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    This set of interviews is part of the 'Farmer Empowerment' project that focused on the impact of farmer organizations (FOs) on the socio-economic development of their FO-members. The interviews were conducted within a second field research in order to gather information on specific impact pathways of selected FOs that work to empower respective FO-members.

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    This set of interviews is part of the 'Farmer Empowerment' project that focused on the impact of farmer organizations (FOs) on the socio-economic development of their FO-members. The interviews were conducted within a second field research in order to gather information on specific impact pathways of selected FOs that work to empower respective FO-members.

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    This set of interviews is part of the 'Farmer Empowerment' project that focused on the impact of farmer organizations (FOs) on the socio-economic development of their FO-members. The interviews were conducted within a second field research in order to gather information on specific impact pathways of selected FOs that work to empower respective FO-members.

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    The dataset includes 1332 observations on the household level in 3 regions with information from 6607 individuals. Subsets were used for the addressed research questions on agriculture, markets, economic preferences and resulting food and nutrition security. The precise methodology for research and data collection can be found in the doctoral thesis of the author.

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    Restoration of areas affected by gold mining activities in the region of El Bagre, Antioquia has been mostly performed by the Colombian company Mineros S.A. As part of their restoration scheme, the company has been establishing agroforestry parcels since 2000 to reclaim areas affected by waste deposits. The aim is to re-establish native flora and fauna while supporting settlers and their families through the establishment of crops. The company provides the families with basic sanitation facilities and trains them to produce compost and establish nurseries with selected plant species for the reclamation process (Mineros S.A., 2016). Mineros S.A. considers agroforestry and the dual purpose use of crops and livestock as an alternative to protective reforestation plantations. Although this restoration process has been going on since 2000, few properly controlled restoration trials have been conducted and there is still little understanding of what are the intrinsic factors associated to the nature of the deposits that might hinder the reestablishment of the vegetation cover or affect crop productivity. In contrast, farmers and staff from the mining company have conducted many informal trials that have guided their restoration efforts. Therefore, we consider that their experiential knowledge can significantly contribute to understanding the dynamics of this specific restoration process. Local land users hold significant knowledge of soil and environment achieved through experience and testing. This environmental knowledge provides a perspective on land use and management not otherwise available (WinklerPrins and Sandor, 2003).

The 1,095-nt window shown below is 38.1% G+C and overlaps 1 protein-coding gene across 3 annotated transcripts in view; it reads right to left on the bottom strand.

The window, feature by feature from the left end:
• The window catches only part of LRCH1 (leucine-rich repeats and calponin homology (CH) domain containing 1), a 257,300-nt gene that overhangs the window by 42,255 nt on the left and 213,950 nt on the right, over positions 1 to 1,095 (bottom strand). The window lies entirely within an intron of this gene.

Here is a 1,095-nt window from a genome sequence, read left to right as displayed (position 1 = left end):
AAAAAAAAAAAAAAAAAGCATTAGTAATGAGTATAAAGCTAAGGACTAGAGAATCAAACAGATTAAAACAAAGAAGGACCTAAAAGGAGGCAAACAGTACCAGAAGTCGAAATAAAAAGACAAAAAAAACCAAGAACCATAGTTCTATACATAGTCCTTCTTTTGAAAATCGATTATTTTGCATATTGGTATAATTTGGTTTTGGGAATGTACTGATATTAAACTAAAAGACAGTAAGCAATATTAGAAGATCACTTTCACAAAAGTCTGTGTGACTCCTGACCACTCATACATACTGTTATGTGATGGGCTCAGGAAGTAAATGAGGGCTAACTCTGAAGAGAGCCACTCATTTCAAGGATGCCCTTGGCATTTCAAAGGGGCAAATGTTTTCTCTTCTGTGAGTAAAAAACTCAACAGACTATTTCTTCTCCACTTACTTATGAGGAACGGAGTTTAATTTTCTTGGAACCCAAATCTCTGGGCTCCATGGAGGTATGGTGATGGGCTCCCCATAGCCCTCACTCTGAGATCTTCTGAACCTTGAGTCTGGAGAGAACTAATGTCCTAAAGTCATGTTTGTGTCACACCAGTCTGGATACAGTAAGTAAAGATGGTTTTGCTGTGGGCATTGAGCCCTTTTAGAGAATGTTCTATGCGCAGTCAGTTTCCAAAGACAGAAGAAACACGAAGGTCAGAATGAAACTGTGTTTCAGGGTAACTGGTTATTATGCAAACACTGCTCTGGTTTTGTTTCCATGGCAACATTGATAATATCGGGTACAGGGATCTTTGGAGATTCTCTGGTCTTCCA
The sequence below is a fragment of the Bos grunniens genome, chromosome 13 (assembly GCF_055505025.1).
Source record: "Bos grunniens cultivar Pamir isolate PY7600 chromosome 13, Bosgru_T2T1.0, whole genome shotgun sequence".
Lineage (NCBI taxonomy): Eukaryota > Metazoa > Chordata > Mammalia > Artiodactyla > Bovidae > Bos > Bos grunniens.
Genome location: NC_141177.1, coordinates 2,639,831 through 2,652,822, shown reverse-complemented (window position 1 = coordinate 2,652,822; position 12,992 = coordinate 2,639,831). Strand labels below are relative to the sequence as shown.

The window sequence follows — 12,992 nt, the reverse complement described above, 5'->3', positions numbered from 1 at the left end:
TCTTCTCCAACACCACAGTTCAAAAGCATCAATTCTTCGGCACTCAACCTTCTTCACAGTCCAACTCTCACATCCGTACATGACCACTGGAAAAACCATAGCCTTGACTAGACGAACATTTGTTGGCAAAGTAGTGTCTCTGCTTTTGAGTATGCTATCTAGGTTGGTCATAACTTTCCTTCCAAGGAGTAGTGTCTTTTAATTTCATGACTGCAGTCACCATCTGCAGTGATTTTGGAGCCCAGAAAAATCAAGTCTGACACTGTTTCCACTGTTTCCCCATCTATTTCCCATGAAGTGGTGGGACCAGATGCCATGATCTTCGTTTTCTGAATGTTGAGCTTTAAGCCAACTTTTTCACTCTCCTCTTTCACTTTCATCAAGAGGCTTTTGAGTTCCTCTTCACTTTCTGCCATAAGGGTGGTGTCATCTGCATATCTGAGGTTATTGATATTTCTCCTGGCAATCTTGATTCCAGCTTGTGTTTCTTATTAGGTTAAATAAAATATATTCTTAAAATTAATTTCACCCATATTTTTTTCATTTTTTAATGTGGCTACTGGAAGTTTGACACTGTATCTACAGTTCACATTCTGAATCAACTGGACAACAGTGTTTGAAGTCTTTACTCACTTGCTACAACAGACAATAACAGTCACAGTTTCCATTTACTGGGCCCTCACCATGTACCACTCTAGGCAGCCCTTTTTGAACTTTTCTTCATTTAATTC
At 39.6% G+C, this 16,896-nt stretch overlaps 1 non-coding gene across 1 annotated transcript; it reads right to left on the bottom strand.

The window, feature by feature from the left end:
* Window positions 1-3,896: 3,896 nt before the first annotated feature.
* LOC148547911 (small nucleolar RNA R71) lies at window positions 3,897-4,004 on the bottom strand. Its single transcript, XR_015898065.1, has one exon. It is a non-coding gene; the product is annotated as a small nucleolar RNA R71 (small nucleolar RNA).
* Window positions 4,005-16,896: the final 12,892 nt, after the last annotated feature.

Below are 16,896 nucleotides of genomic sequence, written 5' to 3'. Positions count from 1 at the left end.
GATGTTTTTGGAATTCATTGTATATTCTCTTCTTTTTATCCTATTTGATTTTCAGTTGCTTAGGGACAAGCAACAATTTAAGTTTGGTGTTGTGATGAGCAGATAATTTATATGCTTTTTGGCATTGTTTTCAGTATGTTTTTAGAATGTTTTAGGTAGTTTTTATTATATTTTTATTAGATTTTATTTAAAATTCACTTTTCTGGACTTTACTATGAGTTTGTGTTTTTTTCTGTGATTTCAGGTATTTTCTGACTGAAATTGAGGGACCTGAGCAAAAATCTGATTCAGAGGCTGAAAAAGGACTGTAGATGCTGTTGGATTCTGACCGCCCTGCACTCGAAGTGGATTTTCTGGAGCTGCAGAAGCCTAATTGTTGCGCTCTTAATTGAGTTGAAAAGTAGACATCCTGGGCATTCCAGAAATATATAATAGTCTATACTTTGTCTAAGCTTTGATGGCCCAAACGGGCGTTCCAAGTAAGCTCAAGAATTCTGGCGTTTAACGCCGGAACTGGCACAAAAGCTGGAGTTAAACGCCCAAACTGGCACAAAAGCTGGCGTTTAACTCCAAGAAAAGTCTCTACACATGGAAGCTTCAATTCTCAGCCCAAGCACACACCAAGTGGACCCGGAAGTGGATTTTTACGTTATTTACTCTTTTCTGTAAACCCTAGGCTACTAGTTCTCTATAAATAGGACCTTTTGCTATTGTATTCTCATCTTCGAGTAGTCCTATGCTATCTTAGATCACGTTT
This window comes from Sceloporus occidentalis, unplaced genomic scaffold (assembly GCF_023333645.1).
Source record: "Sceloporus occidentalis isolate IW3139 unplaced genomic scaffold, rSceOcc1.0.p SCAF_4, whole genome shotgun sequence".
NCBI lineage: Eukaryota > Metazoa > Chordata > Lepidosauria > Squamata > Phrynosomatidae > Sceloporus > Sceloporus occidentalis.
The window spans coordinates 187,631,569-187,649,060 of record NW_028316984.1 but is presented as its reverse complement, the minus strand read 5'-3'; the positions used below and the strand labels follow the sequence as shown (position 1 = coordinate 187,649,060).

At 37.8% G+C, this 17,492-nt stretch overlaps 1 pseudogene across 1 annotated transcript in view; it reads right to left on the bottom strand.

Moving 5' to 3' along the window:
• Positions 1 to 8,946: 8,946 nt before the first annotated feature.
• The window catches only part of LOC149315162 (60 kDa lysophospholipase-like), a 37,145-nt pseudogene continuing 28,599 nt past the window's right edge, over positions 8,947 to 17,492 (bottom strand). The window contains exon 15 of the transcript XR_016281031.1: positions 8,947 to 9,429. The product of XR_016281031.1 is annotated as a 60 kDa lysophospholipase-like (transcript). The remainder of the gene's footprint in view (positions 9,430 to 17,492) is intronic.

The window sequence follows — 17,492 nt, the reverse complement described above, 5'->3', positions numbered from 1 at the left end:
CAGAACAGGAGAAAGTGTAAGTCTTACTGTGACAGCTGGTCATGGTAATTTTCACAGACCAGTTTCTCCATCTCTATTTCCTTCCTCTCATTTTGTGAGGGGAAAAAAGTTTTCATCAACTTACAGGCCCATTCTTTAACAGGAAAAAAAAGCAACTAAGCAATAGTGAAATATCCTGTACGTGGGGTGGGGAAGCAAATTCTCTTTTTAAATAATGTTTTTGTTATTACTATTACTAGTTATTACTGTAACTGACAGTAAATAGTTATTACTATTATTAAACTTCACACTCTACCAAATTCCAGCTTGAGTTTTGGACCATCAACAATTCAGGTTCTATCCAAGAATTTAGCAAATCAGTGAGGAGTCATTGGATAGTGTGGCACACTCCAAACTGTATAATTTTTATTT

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    Questionnaire were administered to 4 slum communities in Lagos: Ajegunle (203), Iwaya (75), Itire (54) and Ikorodu (52), to determine the movement pattern of slum dwellers, factors influencing the residential choices and reasons of the people to remain in Lagos slums/squatter communities. The sample unit was a household, and the respondent was generally the household head, or alternatively the oldest family member available older than 18 years. The data was processed using SPSS.

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    This set of interviews is part of the 'Farmer Empowerment' project that focused on the impact of farmer organizations (FOs) on the socio-economic development of their FO-members. The interviews were conducted within a second field research in order to gather information on specific impact pathways of selected FOs that work to empower respective FO-members.